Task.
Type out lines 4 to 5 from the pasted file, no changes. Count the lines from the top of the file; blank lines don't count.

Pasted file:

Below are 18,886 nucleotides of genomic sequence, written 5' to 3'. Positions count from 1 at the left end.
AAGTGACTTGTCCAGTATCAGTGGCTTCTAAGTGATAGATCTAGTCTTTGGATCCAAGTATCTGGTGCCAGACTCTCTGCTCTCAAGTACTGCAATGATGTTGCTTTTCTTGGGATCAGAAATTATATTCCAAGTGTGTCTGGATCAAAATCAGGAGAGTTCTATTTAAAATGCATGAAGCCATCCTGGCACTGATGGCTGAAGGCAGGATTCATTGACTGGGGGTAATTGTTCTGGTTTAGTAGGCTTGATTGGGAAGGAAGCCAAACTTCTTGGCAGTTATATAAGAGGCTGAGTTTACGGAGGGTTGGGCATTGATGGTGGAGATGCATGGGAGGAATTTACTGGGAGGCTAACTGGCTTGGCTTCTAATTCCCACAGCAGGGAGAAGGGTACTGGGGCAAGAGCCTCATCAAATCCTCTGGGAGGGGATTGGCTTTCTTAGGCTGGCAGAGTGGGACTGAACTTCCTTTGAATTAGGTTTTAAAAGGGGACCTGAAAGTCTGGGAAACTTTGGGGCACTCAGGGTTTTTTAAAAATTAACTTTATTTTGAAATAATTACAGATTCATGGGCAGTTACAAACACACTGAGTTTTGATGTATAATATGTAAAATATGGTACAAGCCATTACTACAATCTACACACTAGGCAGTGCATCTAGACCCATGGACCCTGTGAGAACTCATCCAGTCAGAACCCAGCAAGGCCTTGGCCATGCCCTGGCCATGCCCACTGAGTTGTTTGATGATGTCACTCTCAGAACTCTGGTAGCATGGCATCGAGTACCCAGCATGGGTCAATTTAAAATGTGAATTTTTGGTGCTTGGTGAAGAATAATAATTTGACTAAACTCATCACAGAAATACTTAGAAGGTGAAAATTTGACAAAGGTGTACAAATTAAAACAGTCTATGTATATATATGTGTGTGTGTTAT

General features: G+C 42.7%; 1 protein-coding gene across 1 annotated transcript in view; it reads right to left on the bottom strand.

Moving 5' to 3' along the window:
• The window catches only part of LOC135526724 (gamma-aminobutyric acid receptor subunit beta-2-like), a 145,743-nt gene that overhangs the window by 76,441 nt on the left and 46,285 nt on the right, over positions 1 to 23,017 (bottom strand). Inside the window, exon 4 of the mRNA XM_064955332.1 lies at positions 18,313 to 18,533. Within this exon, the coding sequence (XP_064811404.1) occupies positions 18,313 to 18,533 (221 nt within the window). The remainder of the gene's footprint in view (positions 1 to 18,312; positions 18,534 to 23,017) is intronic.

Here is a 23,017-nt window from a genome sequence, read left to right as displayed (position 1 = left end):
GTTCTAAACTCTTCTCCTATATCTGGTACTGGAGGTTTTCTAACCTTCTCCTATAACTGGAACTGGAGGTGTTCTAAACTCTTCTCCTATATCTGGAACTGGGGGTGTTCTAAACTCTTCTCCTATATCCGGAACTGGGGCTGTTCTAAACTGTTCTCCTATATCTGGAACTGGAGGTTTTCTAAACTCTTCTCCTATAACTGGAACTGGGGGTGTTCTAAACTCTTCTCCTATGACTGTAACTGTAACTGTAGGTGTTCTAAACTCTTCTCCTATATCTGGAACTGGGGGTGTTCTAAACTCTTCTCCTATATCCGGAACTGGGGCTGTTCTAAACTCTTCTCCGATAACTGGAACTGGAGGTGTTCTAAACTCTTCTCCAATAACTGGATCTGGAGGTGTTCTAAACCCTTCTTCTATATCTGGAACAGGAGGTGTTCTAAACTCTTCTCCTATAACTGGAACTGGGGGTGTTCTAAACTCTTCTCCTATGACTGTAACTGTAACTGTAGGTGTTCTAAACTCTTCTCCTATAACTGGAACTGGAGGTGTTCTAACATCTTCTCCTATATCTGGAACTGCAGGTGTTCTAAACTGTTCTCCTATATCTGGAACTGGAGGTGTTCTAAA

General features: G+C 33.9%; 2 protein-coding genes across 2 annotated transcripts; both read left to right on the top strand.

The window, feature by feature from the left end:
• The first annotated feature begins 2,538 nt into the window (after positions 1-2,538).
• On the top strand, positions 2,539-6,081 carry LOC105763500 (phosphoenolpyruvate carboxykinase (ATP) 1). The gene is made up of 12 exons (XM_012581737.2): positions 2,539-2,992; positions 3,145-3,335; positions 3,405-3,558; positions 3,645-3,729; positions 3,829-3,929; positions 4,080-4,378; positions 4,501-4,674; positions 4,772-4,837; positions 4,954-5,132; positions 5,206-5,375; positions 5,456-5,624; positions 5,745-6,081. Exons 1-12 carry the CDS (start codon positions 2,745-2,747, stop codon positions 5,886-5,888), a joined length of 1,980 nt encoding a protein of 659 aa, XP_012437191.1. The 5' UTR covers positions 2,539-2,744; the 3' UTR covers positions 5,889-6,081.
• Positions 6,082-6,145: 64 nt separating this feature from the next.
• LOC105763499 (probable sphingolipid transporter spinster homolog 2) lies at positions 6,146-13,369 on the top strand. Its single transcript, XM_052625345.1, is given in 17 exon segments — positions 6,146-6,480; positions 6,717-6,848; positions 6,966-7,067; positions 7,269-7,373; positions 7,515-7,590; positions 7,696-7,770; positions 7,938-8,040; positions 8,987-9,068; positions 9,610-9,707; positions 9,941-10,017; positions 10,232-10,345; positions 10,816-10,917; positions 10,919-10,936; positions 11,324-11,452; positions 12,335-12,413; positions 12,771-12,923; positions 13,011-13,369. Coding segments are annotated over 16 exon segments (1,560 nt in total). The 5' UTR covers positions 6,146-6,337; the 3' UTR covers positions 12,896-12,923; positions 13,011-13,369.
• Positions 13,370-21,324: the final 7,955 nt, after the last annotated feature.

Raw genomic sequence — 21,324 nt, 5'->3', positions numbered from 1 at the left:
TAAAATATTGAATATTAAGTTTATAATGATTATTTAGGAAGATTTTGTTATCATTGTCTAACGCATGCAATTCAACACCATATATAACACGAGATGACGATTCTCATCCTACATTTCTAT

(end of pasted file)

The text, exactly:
Moving 5' to 3' along the window:
• The window catches only part of LOC135526724 (gamma-aminobutyric acid receptor subunit beta-2-like), a 145,743-nt gene that overhangs the window by 76,441 nt on the left and 46,285 nt on the right, over positions 1 to 23,017 (bottom strand). Inside the window, exon 4 of the mRNA XM_064955332.1 lies at positions 18,313 to 18,533. Within this exon, the coding sequence (XP_064811404.1) occupies positions 18,313 to 18,533 (221 nt within the window). The remainder of the gene's footprint in view (positions 1 to 18,312; positions 18,534 to 23,017) is intronic.